Tomorrow is my 31st birthday. This happens to coincide with the 10th annual ITI. Looks like, this year, there are 44 racers, 38 of them on bikes. It looks like Pete Basinger, the defending champ won't be racing. He lives in McGrath, where my race will finish. However the weather is too bad for him to get a flight out to the start! Mike Curiak is about. He's riding the 1100 miles to Nome and shooting a film at the same time. My bike and kit is stripped down as far as I dare. Not been able to eat much today as I've been really nervous. Just want to get going now! Right- bed time.

Monday, 21 February 2011

Off again. At last.

My second ride on the Iditarod starts on Sunday, my Birthday. If I tell people what I’ve got planned, I get a, pretty much universal, response- Confusion, disbelief and perhaps questions about my sanity. Why do I want to travel half way around the world to race through ice and snow? It must be the prize money, right? No. The winner simply gets free entry for next year. So why then? I haven’t got a good answer. Hillary’s famous “because it’s there” adage doesn’t even really hold true- The Iditarod Trail isn’t a “thing” as such. It’s a constantly changing line that has been pretty much invented for racing. People will talk about the mushers, who in 1925 rushed to get vital Diphtheria serum to Nome, a truly impressive feat. The trail honours them, but it doesn’t follow the route those brave men used. The trail is in fact a marketing tool for Alaska. It’s a line on a map that doesn’t really correspond to anything on the ground. A line that was sketched out in the ’70s as an attempt to pull in tourists to Alaska. The dog race draws in a large number of tourists to the starts (for there are 2) and, I’m sure, the “Legend of the Iditarod” has helped romanticise the vision of Alaska. I find this pretty funny, yes, it’s “tricked” me in to visiting, but out there on the trail it’s a different story. It’s somewhere that you average tourist would never visit, and that’s part of the charm. The weather is brutal, but the scenery is amazing. The people are, without fail, characters. I think you have to be to live in rural Alaska. The racers are a lovely, unassuming, softly spoken, tough as nails bunch of people from all walks of life. Everyone is different, but with a certain common string. Perhaps we are all missing the same screw? The riding is tough. Why this is a positive, is the hardest element to explain. If you aren’t of the mindset of simply doing something because it is hard you may well never understand. It all adds up, and while I can’t really justify it, I can’t think of anywhere else I’d rather be.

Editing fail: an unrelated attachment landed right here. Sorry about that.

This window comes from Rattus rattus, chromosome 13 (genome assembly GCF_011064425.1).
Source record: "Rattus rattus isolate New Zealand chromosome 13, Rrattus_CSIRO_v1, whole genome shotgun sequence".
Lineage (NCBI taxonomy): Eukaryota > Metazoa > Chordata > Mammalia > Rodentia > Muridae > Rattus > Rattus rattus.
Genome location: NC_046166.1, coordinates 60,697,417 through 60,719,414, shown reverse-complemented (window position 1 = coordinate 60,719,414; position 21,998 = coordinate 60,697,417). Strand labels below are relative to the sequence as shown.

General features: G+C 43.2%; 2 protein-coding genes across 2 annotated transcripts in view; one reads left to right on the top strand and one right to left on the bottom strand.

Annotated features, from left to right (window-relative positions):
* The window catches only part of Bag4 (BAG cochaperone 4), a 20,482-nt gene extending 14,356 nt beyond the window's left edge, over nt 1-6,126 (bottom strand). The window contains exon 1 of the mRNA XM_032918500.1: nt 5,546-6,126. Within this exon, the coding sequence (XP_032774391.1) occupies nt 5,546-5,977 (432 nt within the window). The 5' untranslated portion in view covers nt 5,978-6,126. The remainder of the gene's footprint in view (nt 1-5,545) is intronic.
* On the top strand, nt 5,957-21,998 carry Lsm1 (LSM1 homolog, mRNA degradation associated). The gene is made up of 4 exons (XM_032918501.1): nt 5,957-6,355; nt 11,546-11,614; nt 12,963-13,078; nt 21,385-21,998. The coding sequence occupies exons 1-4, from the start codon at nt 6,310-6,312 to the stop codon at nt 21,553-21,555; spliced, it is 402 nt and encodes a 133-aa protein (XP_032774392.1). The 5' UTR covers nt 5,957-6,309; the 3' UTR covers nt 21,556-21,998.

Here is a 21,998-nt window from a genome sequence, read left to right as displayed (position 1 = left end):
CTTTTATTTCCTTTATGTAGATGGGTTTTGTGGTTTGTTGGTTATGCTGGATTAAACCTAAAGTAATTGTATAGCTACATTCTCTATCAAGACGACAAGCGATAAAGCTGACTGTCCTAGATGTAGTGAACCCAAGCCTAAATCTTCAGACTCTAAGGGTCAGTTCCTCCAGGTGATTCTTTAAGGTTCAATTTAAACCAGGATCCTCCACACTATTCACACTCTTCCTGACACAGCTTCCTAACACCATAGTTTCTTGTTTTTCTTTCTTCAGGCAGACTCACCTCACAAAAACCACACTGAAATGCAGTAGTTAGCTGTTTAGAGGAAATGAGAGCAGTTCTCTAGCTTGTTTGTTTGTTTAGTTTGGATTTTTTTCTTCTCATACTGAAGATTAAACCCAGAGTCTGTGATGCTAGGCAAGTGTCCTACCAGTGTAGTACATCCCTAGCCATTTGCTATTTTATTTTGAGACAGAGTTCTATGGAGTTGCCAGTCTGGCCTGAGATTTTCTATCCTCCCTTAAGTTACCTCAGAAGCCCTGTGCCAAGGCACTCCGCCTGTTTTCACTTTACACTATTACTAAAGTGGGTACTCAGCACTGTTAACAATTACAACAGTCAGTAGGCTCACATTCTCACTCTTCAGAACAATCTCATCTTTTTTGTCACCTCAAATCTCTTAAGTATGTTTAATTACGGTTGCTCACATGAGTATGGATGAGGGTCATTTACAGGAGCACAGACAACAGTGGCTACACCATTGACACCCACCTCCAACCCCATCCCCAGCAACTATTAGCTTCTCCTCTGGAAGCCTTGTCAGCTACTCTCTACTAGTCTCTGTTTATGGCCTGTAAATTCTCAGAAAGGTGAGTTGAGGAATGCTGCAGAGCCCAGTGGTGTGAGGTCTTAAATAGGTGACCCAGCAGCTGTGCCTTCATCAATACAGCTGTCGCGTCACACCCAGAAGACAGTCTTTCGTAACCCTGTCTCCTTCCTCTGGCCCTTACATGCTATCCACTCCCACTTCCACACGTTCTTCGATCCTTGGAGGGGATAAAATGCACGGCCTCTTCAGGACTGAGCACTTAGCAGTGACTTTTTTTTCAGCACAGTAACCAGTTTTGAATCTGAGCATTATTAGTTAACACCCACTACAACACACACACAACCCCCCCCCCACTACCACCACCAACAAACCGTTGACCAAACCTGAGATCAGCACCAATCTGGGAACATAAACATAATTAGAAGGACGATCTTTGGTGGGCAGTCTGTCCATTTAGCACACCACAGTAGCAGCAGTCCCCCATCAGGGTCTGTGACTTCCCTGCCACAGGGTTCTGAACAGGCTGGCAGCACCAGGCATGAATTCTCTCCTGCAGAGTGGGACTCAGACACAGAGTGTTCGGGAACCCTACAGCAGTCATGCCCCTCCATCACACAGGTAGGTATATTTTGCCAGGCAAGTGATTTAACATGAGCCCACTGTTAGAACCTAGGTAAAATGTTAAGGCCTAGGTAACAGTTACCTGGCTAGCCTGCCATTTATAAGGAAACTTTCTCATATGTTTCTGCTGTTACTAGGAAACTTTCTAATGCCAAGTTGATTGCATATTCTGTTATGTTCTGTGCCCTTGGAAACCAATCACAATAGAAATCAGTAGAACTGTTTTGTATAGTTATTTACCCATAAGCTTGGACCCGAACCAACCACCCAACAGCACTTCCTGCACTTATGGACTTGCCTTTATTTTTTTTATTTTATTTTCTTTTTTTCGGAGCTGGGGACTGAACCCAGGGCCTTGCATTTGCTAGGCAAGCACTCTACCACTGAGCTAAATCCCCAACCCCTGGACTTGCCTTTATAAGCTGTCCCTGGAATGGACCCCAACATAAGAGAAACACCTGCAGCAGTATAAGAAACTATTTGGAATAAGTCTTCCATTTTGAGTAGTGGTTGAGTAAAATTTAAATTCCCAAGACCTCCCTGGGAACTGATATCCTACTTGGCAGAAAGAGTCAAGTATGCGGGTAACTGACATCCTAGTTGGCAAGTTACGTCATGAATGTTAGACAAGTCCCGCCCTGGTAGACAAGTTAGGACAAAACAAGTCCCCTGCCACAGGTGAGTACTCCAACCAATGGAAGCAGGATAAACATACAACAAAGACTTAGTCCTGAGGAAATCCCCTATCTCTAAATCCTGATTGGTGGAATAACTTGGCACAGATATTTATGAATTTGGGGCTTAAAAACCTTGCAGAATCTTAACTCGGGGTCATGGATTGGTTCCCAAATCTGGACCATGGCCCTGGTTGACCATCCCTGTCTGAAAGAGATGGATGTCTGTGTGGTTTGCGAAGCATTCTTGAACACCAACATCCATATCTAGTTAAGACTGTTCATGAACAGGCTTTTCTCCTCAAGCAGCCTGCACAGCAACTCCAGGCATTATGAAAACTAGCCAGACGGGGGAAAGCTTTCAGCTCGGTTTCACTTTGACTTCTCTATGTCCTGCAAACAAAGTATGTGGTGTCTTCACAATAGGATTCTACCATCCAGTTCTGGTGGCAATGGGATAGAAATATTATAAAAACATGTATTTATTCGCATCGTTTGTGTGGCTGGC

People have been asking about following my progress. Obviously communication is pretty limited while on the trail, but if Mel hears anything hopefully she can post it here. Spot Trackers are banned so there will be no satellite tracking. However there should be regular updates on the ITI website.

Sunday, 13 February 2011

Drop bags finally sorted

ITI 2011 Drop bags

The ITI lets you have two drop bags. This is what I put in mine this year. The only thing I forgot when I took the picture is sachets of chamois cream, but they are in there now. I won't eat all the food but it's good to have a bunch of variety.

See the picture on Flickr, there are a few notes on the items that aren't too clear.

Sunday, 9 January 2011

Avoiding any Metallica references

My new fat bike is nearly done. It's a stock Sandman Gobi. 80mm rims and 135mm spaced rigid fork for snow. SC32 and tougher 47mm rims for the summer (no photos of that yet). I've yet to build the 80mm rear wheel but.


The ride is great. Steering is much more positive than the Pugsley. It's also almost 7lb lighter than the Pug but with added with gears. It's really noticeable on the climbs. It's amazing what you can ride up in the 20:34! I'm looking forward to getting out on it more.

More pictures on my Flickr page.

Thanks to Conrad at Sandman for sorting it out in double quick time.